The hip joint: a bone-defining ball joint
As a ball joint, the hip joint is able to move in any direction. The joint socket encloses the head of the femur from all sides. The shape of this socket as well as the angle that the femoral head is attached to the thigh determines the maximal range of motion for the hip joint. For this reason, we call the hip joint a bone-defining ball joint.
Each hip joint is unique in the shape of the socket and the connection to the thigh. This means that range of motion is variable and will be different for each person. This is why some yoga poses are very easy for some and extremely challenging for others. A regular yoga practice will help us to develop our natural range of motion.
Like a bicycle wheel?
Discovering and developing your personal range of motion is a good start, but it is not sufficient work to maintain a healthy hip joint. There are different variables such as the impact of force on the joint. We can look at stading as an example. When stading the force vector is coming from above. At first glace it might seem that force is transferred as pressure from the bottom of the socket to the top of the femur head. However, such pressure on a limited area will wear down the cartilage, leading to osteoarthritis.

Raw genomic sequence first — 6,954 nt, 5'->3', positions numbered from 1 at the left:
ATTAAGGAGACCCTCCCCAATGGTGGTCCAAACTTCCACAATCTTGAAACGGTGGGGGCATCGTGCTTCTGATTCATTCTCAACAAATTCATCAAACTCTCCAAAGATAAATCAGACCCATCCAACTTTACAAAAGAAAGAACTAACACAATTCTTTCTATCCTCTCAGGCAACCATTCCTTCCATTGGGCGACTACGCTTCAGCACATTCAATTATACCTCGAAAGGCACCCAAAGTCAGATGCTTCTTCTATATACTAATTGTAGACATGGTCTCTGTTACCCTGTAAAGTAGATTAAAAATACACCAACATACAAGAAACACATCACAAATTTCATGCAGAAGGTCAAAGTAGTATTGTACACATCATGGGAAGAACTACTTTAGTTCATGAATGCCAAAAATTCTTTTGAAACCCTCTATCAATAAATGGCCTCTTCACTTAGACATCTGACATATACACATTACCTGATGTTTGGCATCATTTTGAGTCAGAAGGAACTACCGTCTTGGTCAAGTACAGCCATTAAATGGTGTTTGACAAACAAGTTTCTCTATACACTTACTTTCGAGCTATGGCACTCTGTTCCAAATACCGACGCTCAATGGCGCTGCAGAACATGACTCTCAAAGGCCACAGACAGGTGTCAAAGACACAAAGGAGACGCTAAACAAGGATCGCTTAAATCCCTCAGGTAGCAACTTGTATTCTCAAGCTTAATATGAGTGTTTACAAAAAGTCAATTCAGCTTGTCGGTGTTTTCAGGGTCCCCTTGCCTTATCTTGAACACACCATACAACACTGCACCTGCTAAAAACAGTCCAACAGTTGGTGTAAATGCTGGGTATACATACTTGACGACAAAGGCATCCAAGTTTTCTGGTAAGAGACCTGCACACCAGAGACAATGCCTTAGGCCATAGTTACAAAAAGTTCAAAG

So that we can prevent our joints from wearing down so quickly, nature has developed a way to convert this pressure into tension. We could think of the spokes of a bike wheel. In the case of a wheel it is not the transmission of pressure between the hub and the rim, but rather the tension of the spokes that distributes the pressure as tension, and when equally tense, tension which is evenly distrubuted across the entire wheel.
This is where fascia come into play: similar to the function of spokes, fascial lines fix the head of the femur in the center of the hip socket. The femoral head floats in the center of the joint socket, similar that of the relationship between the bike hub and rim.
Because we not only stand but move is all possible directions, it is important that our 'spokes' are evenly tensioned from all directions. It is only when the tension is evenly distributed that this natural quality of floating tension can be effective.